• The phone is never in the right profile (like I just said). It is constantly going off when you don’t want it to, and never ringing when you need it to. This is because I don’t manually change the profile, because I am a human and any ‘smart’ phone should do this for me.
  • The keyboard needs the long-press-for-symbols feature that android has. Things like question marks shouldn’t be difficult to input.
  • It has a shit lock-screen. The only option is a password. Patterns people!


the good:

  • The browser, as mentioned, is amazing. The development experience is not just bearable, but actually BETTER than Chrome for desktop! The profile tab has better info than Chrome. Apps run fast, every feature you could want is available.
  • Native development: who cares, this is 2013.

the bad:

  • Java. Seriously? you need Java to create a web-app for this phone? Why? BB really needs to improve the tooling around turning web-apps into BB apps.

In summary, I really like some of the ideas that went into this phone, but I don’t think I can live with it. The few apps it does have are either crippled by the lack of OS support, or are just not very good. An example: Google talk lets you have only 1 account, and it notifies you of messages, even when you are using another device to converse with your contact. There is no Google latitude.

I realise that some will say “Well just make the missing apps yourself!” which is true, I could, and probably should do this, but I just don’t have the time.

Should you buy it?

If you are a previous BB user you will probably love it.

If you are a previous iPhone user you will probably hate it for the wrong reasons

If you are a previous Android user you will probably love some of the features, then get annoyed with the lack of applications.

Personally, I’m torn, If i go back to android, I will miss some of the amazingly good features like swipe to  unlock, swipe to notifications, and swipe to do pretty much anything. I will miss the excellent browser. That said the maps, lack of apps, Google talk, and frequent crashes are really getting to me..

Basically…. I lied; I’m not sure yet.

A BB/Android blend would be the perfect phone.

Deploying a Web app in 14 days, No HTML.

Recently, at Sidelab, we developed and deployed signforms.com, an application for signing documents online, in 14 days. The application runs on a node.js back-end, using amazon web services. One interesting thing about the application is that it uses effectively no HTML.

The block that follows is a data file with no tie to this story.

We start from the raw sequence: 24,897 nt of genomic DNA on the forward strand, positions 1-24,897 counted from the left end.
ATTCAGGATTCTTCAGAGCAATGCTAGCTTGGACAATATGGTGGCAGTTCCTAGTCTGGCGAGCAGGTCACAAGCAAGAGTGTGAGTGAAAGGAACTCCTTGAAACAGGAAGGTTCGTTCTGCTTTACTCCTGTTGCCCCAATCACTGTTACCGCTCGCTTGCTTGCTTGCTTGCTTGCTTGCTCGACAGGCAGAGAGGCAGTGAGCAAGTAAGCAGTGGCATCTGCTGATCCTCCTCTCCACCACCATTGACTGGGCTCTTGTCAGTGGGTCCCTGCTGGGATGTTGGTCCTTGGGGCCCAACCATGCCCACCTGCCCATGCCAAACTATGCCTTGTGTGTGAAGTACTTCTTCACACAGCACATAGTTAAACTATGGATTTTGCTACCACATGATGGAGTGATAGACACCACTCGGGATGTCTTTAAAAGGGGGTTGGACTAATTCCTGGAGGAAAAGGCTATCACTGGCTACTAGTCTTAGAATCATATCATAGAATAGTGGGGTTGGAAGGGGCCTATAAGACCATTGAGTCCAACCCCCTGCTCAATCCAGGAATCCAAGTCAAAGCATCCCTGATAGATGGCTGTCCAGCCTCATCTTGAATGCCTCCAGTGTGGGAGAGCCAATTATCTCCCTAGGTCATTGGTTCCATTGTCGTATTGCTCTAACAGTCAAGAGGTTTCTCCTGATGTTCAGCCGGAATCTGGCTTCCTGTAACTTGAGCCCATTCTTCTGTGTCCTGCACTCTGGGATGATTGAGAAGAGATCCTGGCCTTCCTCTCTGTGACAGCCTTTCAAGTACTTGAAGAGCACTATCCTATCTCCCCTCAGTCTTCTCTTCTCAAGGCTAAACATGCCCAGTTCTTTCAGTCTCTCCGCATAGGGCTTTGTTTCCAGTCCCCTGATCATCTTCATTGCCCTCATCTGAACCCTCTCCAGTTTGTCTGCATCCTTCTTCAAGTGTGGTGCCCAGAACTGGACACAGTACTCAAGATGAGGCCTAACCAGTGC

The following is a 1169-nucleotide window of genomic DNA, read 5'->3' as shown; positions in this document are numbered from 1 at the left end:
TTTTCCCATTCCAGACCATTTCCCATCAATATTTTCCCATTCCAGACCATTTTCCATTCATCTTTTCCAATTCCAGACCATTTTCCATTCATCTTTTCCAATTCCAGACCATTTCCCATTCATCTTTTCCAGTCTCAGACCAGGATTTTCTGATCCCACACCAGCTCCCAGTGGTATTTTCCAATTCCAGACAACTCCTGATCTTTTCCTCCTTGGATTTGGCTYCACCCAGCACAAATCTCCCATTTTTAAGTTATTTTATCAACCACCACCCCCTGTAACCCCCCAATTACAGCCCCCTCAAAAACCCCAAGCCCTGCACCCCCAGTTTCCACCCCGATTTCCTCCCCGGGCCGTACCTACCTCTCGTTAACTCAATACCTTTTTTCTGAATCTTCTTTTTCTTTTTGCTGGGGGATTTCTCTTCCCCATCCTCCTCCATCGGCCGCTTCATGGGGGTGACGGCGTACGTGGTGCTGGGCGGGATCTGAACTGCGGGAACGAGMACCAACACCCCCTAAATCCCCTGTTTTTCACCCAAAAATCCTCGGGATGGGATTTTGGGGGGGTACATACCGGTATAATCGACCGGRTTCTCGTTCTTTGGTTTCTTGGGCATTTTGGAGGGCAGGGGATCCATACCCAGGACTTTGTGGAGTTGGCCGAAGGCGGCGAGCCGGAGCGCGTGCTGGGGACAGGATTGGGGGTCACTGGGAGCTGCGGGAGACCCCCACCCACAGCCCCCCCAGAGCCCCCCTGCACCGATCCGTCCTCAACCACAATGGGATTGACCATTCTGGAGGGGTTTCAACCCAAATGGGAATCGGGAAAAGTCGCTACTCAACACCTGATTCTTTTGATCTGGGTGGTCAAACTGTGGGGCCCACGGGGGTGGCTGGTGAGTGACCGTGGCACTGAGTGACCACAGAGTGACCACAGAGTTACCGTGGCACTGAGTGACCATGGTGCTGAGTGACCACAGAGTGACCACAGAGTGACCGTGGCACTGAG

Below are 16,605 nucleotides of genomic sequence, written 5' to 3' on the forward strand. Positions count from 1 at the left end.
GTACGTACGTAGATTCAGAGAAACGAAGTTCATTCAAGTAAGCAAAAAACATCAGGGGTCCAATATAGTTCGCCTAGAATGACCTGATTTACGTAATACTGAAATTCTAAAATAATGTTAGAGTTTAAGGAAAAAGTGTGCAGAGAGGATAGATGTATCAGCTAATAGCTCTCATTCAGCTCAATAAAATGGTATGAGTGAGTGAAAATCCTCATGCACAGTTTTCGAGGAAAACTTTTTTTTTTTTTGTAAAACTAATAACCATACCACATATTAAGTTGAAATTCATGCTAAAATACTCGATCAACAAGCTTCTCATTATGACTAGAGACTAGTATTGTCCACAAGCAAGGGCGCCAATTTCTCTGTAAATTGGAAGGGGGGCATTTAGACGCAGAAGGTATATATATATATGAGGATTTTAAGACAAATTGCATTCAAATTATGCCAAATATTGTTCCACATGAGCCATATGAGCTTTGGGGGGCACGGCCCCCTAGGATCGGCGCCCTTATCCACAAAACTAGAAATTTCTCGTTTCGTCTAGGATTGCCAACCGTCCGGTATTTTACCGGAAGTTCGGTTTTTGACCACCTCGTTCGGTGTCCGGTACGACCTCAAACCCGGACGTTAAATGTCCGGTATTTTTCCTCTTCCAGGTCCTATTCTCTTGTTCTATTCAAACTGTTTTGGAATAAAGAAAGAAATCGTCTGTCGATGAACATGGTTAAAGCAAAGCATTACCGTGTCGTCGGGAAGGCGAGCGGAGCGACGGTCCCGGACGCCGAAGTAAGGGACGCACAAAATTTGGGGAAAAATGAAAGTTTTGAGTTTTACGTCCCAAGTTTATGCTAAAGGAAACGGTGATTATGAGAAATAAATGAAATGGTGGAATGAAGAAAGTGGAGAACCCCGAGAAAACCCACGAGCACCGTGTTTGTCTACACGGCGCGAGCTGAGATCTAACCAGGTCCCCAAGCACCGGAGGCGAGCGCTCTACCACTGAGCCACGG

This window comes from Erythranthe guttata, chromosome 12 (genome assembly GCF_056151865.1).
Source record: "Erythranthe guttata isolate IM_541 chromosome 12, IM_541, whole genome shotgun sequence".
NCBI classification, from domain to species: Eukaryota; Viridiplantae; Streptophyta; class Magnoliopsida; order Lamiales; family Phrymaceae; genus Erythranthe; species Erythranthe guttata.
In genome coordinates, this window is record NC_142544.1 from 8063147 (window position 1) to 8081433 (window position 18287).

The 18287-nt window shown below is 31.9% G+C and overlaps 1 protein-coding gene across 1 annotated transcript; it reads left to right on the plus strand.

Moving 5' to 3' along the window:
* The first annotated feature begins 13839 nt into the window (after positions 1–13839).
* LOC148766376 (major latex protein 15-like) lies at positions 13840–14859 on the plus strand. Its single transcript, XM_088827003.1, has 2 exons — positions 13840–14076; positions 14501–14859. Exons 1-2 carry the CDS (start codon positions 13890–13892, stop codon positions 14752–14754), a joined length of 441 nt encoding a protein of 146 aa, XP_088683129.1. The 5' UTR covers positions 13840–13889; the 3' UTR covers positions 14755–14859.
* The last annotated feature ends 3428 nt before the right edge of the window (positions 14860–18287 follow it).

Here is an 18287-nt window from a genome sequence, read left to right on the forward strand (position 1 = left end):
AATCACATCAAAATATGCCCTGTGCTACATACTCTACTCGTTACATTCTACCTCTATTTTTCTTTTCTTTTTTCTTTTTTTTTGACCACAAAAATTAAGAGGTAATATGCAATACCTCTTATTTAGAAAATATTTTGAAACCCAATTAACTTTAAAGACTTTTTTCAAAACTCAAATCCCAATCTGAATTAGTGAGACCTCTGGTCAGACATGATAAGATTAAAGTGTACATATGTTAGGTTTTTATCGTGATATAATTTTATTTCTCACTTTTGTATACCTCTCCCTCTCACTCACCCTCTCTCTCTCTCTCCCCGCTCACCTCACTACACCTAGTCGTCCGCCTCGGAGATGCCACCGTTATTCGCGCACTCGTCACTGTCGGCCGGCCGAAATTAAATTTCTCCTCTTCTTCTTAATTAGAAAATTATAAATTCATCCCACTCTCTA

There are a few static html files for the lander site, but once logged in, there is only one .html file. Other than script tags to load the application for the very first time, the file looks like this:


After that, no HTML is ever sent.

Don’t believe me? Sign up (its free currently), log in, then view source. You will see nothing but JSON.

Signforms uses no html

A typical page in SignForms.com


The front end of SignForms is build using an opensource framework called Gaffa. Once the application has been loaded, all navigation is achieved via requests for JSON resources.

Oh, so it’s client-side templating.

No, there are no templates, ever. When we work on SignForms, we never write HTML, or HAML, or any kind of ML. We write JavaScript ‘pages’ that are made up of ‘view items’ such as containers, textboxes, buttons etc. For cache-ability we serialize these pages to JSON for the application to consume.

In your browser, Gaffa takes the serialized page, inflates it into objects, then generates the DOM required to display the page, and adds all other functionality such as event handlers, page load, and autosave behaviours that are required.


I’m not a fan of HTML, it’s not something humans should write. One thing that people usually seem to forget is that HTML is a sibling to XML. The majority of people would prefer not to write XML, but have no issues writing HTML. This seems strange to me. The other thing people seem to forget is that HTML is a serialization format for DOM, it is verbose and inflexible.

One commonly seen flow of data for a web application is as follows:


  • Write ‘Views’ in HTML
  • Add magic strings to tell the server where to put more strings


  • Scan massive string, stringify data and concatenate the extra strings to the original string
  • Send massive string across the wire
  • Don’t cache it because it will change next time.


  • Parse massive string
  • Correct any invalid HTML, take a best guess as to what it was supposed to be
  • Convert strings into DOM
  • Render the DOM

The way Gaffa handles navigation is different:


  • Write code
  • File watcher auto-serializes to JSON


  • Serve JSON Page, cache for next time.
  • Serve DATA.


  • Parse JSON into ‘viewItems’.
  • Apply Data to ‘viewItems’.
  • render DOM (Or Canvas, or webGL, or google map markers, or any other logical view).

There are a few big advantages:

  • Only one HTML page is ever sent, once, and it’s tiny (2KB uncompressed)
  • Developers write code, not an XML derivative.
  • Application pages are cached indefinitely, and are tiny (17 KB uncompressed and unminified for a feature rich page)
  • The server only serves data, reducing load.
  • Page-weight is microscopic. (<0.5 MB per page for everything, including all images, css, and data)
  • Pages render stupid-fast (~1s for a complicated, data-bound page).

Gaffa achieves this by creating a declarative programming abstraction for the UI. If you want to display a textbox, and bind it’s value to the model, you would create a textbox viewItem:

var myTextbox = new textbox();

myTextbox.value.binding = '[myValue]';

Other views can bind to the same value in the model:

var myLabel = new label();
myLabel.text.binding = '[myValue]';

And the data can be manipulated before displaying it:

myLabel.text.binding = '(join " " "hello person, your value is" [myValue] "which is" [myValue].length "characters long")';

Then you add the viewItems to gaffa:

gaffa.views.add([myTextbox, myLabel]);

And you’re done.

Because viewItems are rendered as DOM, you can use CSS to style them as you normally would, and end up with a fast, feature rich web application in a very short period of time.